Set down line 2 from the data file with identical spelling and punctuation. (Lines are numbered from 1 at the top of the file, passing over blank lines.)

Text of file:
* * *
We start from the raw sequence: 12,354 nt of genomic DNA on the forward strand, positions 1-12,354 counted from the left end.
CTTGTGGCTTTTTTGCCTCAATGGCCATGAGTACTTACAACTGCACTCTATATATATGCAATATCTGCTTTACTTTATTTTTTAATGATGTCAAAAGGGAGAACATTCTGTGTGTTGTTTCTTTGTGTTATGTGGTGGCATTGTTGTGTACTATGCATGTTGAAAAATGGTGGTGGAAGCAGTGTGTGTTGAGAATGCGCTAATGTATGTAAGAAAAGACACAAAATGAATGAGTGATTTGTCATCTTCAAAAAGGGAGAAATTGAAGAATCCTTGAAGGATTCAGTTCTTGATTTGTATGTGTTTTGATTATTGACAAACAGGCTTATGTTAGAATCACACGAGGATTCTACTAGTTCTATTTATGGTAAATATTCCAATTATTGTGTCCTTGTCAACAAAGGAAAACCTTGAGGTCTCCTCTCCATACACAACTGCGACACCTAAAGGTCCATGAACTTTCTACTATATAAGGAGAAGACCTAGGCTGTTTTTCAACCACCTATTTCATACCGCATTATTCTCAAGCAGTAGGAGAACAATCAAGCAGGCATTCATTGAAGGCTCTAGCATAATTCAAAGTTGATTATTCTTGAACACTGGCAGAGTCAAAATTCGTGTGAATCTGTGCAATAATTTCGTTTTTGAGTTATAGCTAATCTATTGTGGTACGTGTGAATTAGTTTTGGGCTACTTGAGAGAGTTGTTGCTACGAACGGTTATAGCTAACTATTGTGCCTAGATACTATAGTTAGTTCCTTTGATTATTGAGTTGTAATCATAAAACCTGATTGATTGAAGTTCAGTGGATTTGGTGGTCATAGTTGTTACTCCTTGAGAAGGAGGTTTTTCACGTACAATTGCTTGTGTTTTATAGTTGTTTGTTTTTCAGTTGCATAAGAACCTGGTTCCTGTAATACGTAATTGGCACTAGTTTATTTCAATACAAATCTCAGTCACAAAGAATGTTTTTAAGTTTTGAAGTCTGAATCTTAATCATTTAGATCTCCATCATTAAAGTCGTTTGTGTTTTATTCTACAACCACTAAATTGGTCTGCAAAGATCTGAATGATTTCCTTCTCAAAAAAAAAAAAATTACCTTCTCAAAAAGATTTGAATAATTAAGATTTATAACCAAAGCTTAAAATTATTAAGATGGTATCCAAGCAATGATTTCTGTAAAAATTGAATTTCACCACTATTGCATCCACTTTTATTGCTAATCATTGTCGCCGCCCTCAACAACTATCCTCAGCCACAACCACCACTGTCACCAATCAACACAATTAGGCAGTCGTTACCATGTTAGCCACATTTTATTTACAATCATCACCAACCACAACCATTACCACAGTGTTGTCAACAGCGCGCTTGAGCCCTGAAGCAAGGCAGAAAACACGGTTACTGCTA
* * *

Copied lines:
CTTGTGGCTTTTTTGCCTCAATGGCCATGAGTACTTACAACTGCACTCTATATATATGCAATATCTGCTTTACTTTATTTTTTAATGATGTCAAAAGGGAGAACATTCTGTGTGTTGTTTCTTTGTGTTATGTGGTGGCATTGTTGTGTACTATGCATGTTGAAAAATGGTGGTGGAAGCAGTGTGTGTTGAGAATGCGCTAATGTATGTAAGAAAAGACACAAAATGAATGAGTGATTTGTCATCTTCAAAAAGGGAGAAATTGAAGAATCCTTGAAGGATTCAGTTCTTGATTTGTATGTGTTTTGATTATTGACAAACAGGCTTATGTTAGAATCACACGAGGATTCTACTAGTTCTATTTATGGTAAATATTCCAATTATTGTGTCCTTGTCAACAAAGGAAAACCTTGAGGTCTCCTCTCCATACACAACTGCGACACCTAAAGGTCCATGAACTTTCTACTATATAAGGAGAAGACCTAGGCTGTTTTTCAACCACCTATTTCATACCGCATTATTCTCAAGCAGTAGGAGAACAATCAAGCAGGCATTCATTGAAGGCTCTAGCATAATTCAAAGTTGATTATTCTTGAACACTGGCAGAGTCAAAATTCGTGTGAATCTGTGCAATAATTTCGTTTTTGAGTTATAGCTAATCTATTGTGGTACGTGTGAATTAGTTTTGGGCTACTTGAGAGAGTTGTTGCTACGAACGGTTATAGCTAACTATTGTGCCTAGATACTATAGTTAGTTCCTTTGATTATTGAGTTGTAATCATAAAACCTGATTGATTGAAGTTCAGTGGATTTGGTGGTCATAGTTGTTACTCCTTGAGAAGGAGGTTTTTCACGTACAATTGCTTGTGTTTTATAGTTGTTTGTTTTTCAGTTGCATAAGAACCTGGTTCCTGTAATACGTAATTGGCACTAGTTTATTTCAATACAAATCTCAGTCACAAAGAATGTTTTTAAGTTTTGAAGTCTGAATCTTAATCATTTAGATCTCCATCATTAAAGTCGTTTGTGTTTTATTCTACAACCACTAAATTGGTCTGCAAAGATCTGAATGATTTCCTTCTCAAAAAAAAAAAAATTACCTTCTCAAAAAGATTTGAATAATTAAGATTTATAACCAAAGCTTAAAATTATTAAGATGGTATCCAAGCAATGATTTCTGTAAAAATTGAATTTCACCACTATTGCATCCACTTTTATTGCTAATCATTGTCGCCGCCCTCAACAACTATCCTCAGCCACAACCACCACTGTCACCAATCAACACAATTAGGCAGTCGTTACCATGTTAGCCACATTTTATTTACAATCATCACCAACCACAACCATTACCACAGTGTTGTCAACAGCGCGCTTGAGCCCTGAAGCAAGGCAGAAAACACGGTTACTGCTA